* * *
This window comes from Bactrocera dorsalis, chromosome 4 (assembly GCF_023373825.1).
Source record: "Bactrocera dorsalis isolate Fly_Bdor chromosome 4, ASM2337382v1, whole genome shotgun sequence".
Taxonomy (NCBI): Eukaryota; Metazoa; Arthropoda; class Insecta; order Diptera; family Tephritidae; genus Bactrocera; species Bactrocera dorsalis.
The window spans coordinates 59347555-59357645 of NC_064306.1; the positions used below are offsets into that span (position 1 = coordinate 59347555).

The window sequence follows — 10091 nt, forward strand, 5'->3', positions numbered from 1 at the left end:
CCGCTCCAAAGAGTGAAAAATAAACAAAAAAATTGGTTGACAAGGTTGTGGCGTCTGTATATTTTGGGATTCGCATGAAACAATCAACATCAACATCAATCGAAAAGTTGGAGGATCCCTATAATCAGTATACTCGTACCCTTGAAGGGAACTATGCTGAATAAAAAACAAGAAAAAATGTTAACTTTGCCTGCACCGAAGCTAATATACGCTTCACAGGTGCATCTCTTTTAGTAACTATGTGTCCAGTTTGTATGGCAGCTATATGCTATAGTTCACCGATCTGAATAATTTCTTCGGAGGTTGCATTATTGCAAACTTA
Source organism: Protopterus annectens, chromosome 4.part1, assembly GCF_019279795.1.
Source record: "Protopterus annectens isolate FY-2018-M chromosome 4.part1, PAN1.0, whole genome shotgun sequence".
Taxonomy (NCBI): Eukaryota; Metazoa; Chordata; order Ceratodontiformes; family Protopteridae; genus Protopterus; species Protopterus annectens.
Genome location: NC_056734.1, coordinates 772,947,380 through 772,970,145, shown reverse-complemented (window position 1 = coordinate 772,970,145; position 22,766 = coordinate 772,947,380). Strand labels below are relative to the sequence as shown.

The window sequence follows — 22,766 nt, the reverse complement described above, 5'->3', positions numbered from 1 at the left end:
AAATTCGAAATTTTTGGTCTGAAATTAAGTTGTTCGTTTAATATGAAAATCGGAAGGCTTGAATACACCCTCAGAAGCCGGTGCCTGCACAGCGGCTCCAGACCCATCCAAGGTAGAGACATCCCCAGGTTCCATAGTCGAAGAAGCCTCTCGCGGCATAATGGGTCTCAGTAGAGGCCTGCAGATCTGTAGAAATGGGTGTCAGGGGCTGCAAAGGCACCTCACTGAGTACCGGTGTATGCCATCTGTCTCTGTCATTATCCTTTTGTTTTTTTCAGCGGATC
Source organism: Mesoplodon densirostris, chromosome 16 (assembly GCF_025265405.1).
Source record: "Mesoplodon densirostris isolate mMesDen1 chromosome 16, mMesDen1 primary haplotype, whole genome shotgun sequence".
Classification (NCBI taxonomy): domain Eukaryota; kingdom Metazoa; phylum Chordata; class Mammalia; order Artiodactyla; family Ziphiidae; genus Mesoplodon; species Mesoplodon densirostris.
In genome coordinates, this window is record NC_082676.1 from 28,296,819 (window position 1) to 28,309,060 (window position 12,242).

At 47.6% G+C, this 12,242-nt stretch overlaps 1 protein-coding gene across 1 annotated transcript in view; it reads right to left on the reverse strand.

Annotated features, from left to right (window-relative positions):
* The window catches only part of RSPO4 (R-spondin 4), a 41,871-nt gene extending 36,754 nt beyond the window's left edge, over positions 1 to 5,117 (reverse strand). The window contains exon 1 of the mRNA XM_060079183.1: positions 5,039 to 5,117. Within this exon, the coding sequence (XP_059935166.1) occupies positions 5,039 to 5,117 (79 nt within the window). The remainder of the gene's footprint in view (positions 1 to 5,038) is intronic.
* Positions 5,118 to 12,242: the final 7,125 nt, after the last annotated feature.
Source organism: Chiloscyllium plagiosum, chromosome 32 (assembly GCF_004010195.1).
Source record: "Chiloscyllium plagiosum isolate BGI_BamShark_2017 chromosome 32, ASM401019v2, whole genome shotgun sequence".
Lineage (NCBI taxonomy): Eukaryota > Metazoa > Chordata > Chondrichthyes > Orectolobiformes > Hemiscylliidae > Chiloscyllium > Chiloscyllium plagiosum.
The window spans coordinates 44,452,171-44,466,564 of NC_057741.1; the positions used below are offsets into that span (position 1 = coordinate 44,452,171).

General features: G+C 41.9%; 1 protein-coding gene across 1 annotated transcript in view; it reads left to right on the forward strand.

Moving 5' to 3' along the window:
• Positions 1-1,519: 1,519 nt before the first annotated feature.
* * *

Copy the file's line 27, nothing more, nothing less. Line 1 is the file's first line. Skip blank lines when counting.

• Positions 1-1,519: 1,519 nt before the first annotated feature.